Shanesha Taylor / AP photo/Scottsdale police
PHOENIX -- A mother accused of leaving her two young children alone in her vehicle while she attended a job interview in Scottsdale was granted supervised contact with her children Thursday during a pretrial hearing.
Commissioner Richard Nothwehr granted the motion to allow Shanesha Taylor of Phoenix visitation rights for her 8-month-old and 2-year-old sons.
Taylor, 35, has been barred from seeing them since her March 20 arrest in Scottsdale. News of her arrest and her emotional booking photo drew national interest.
"This is a big victory for the defense," attorney Benjamin Taylor said. "My client is looking forward to seeing her kids once again."
Police say Shanesha Taylor, 35, left her children in her Dodge Durango for 45 minutes while in a Farmers Insurance office in Scottsdale. Taylor told police she was jobless, without child care that day and had occasionally been homeless.
The arrest sparked a national discussion about poverty and access to public assistance. In two months, more than $114,775 was donated through a charity fundraising website to assist with Taylor's legal fees and other expenses.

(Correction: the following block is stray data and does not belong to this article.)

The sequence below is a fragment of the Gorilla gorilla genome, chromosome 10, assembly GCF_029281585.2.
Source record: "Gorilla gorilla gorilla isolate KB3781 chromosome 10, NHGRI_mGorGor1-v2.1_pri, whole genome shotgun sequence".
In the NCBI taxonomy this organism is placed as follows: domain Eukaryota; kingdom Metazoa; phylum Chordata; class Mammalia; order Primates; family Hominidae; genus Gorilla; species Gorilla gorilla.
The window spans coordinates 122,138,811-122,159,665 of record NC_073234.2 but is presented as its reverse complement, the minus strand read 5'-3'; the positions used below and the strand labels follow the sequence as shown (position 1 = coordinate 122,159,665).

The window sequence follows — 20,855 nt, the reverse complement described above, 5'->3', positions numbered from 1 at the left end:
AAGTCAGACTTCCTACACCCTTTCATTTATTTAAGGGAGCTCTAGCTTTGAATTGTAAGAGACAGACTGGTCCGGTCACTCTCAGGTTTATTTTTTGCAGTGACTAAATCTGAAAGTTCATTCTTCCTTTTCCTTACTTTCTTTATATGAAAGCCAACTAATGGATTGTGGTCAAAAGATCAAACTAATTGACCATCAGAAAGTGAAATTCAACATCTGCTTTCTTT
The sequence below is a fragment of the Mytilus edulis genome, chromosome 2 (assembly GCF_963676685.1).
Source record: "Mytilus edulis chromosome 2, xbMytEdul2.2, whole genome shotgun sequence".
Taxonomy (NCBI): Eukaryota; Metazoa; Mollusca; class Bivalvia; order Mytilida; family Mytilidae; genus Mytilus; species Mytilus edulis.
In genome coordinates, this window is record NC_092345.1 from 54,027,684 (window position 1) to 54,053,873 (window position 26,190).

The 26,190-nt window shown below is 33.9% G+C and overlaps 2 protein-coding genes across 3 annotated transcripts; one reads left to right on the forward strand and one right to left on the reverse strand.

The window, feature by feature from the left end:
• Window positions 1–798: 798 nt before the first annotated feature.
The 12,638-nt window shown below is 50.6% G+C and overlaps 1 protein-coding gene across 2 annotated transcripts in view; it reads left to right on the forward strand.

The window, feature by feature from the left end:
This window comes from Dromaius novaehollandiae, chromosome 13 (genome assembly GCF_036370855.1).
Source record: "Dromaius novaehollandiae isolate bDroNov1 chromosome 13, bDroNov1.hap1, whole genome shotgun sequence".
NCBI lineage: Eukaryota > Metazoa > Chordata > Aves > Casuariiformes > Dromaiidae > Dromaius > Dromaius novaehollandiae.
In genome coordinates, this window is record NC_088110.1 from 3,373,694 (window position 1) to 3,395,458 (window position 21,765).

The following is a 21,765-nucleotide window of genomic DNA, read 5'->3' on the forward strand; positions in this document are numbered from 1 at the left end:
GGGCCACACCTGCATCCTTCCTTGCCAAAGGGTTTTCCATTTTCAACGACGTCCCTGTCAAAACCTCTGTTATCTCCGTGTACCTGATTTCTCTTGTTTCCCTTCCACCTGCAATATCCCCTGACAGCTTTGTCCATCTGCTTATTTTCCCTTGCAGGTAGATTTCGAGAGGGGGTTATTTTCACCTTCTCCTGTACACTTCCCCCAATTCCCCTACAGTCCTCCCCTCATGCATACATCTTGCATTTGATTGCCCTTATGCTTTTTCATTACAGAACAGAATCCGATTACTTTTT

"This case is bigger than her," Benjamin Taylor said. "Many people can relate to Mrs. Taylor's circumstances. This sheds light on the poverty many people in this country face."
He said that his client is thankful for all the support she has received and that the money will go toward building the future of her children. Taylor has already used a portion of the funds to find a safe place to live, he said.
"The public, in the rush to judge her, has lost sight that she has served her country," the Rev. Jarrett Maupin said. "A veteran has fallen through the safety net."
Taylor served in the Air Force for several years before being honorably discharged, he said.
Maupin said that while Thursday's decision had been fair, the initial circumstances were not, noting that her bail was set higher than called for.
"People who did worse and were not looking to better themselves have received better than Mrs. Taylor."
Taylor was released from jail March 31 on $9,000 bond and has been indicted on two felony counts. Her children were examined at a hospital the day of her arrest and released as uninjured. They are now with family and under the supervision of the Division of Child and Family Services.
Taylor has pleaded not guilty. If convicted, she faces a minimum of two years of probation for each count.
"This isn't over," Benjamin Taylor said. "We still have the felony charges hanging over her head."
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